Security features for the MapR distribution for Hadoop are disabled by default. You can enable security features at any time, but additional configuration is required for the individual components to work with security enabled, particularly elements that use Kerberos for user authentication. This section discusses initial configuration of a secure cluster and guides you through securing individual aspects of MapR along with open source components.
The following access control elements are active whether or not your cluster's security features are enabled:
- Access Control Lists (ACLs) for the cluster, the volumes in the cluster, and the MapReduce job queue.
- Access Control Expressions (ACEs) control user permissions for MapR-DB tables that are stored natively.
- File permissions for objects in the MapR-FS layer.
- Subnet whitelisting restricts access to the cluster's FileServer service.
Once security features are enabled, these elements benefit from encrypted traffic within the cluster and strong authentication to the cluster.
On clusters with security features enabled, several open-source components require additional configuration:
- Hive functionality has different security requirements depending on the interaction between the HiveServer2 component, the Hive command-line interface, and the Hive metastore.
- HBase functionality requires configuration to use Kerberos for securing the HBase RPCs.
- Flume functionality can be configured to use either MAPRSASL or Kerberos. Kerberos configuration is only required if Flume is loading HBase logs.
- Oozie clients can communicate with the Oozie server over HTTPS secured by SPNEGO with Kerberos authentication. Java clients can authenticate with MapR tickets.
To enable security features on a cluster running version 3.1 or later of the MapR distribution for Hadoop, see Enabling and Disabling Security Features on Your Cluster.
Java Applications and MapR Security
A secure computing environment places additional requirements on the Java Virtual Machine (JVM) properties of Java clients. The JVMs launched by MapR with scripts, such as those used by the
hbase commands, have those properties automatically set by the MapR software. The MapR software attempts to set useful values for these properties when you use a JVM you are launching directly, such as when you write a stand-alone Java program. Be aware that existing Java code that sets values for these properties may cause trouble on your cluster.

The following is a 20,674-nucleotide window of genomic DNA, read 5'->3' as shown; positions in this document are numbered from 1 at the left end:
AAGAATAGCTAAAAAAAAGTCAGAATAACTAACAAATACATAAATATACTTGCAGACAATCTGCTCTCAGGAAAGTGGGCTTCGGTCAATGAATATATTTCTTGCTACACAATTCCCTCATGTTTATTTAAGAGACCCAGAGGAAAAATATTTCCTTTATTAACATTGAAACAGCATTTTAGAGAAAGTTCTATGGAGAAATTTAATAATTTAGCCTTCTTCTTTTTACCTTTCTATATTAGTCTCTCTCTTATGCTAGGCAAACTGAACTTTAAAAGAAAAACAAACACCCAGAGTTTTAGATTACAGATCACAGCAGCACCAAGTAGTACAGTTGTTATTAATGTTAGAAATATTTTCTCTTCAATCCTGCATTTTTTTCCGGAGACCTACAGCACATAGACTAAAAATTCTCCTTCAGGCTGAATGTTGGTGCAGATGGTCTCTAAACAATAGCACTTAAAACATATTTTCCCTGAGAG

|java.security.auth.login.config||Path to the file that specifies JAAS configurations used by MapR.|
|javax.net.ssl.trustStore||Controls the truststore used by MapR clients for HTTPS connections|
|http.auth.preference||The default setting disables JVM's default handling of SPNEGO, enabling MapR's Hadoop code to handle SPNEGO authentication.|
|zookeeper.saslprovider||Enables ZooKeeper security.|
|hadoop.login||Controls the JAAS configuration used by MapR security.|
Ports Used by Web Interfaces for Secure Hadoop 2 Services
The MapR Distribution for Hadoop supports Hadoop 2 services built on the YARN framework. While Hadoop 1 services such as JobTracker and TaskTracker use the same ports for the HTTP and HTTPS protocols, the Hadoop 2 services use different ports, listed in the following table:
|Service||HTTP (unsecure) port||HTTPS (secure) port|
To provide additional cluster security, you can limit cluster data access to a whitelist of trusted subnets. The
mfs.subnets.whitelist parameter in
mfs.conf accepts a comma-separated list of subnets in CIDR notation. If this parameter is set, the FileServer service only accepts requests from the specified subnets.